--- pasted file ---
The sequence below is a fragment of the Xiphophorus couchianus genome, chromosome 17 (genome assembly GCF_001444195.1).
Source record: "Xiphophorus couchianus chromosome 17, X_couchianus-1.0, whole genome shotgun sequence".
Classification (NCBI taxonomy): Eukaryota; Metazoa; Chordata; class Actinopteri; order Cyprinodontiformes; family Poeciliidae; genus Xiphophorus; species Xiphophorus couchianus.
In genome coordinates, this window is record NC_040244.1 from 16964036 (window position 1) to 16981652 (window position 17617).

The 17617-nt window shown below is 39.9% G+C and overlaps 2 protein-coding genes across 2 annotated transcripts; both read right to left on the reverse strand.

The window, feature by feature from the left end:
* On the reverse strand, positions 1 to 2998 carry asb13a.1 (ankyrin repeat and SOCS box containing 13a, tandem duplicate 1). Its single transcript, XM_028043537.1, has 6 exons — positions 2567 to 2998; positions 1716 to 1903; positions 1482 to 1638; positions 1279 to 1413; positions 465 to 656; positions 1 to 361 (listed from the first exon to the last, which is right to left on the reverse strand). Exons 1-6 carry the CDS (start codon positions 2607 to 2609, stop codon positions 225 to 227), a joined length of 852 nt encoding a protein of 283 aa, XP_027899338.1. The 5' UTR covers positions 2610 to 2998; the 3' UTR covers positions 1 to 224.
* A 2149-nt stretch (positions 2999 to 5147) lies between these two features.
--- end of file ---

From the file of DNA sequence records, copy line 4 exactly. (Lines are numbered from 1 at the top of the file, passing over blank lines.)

In genome coordinates, this window is record NC_040244.1 from 16964036 (window position 1) to 16981652 (window position 17617).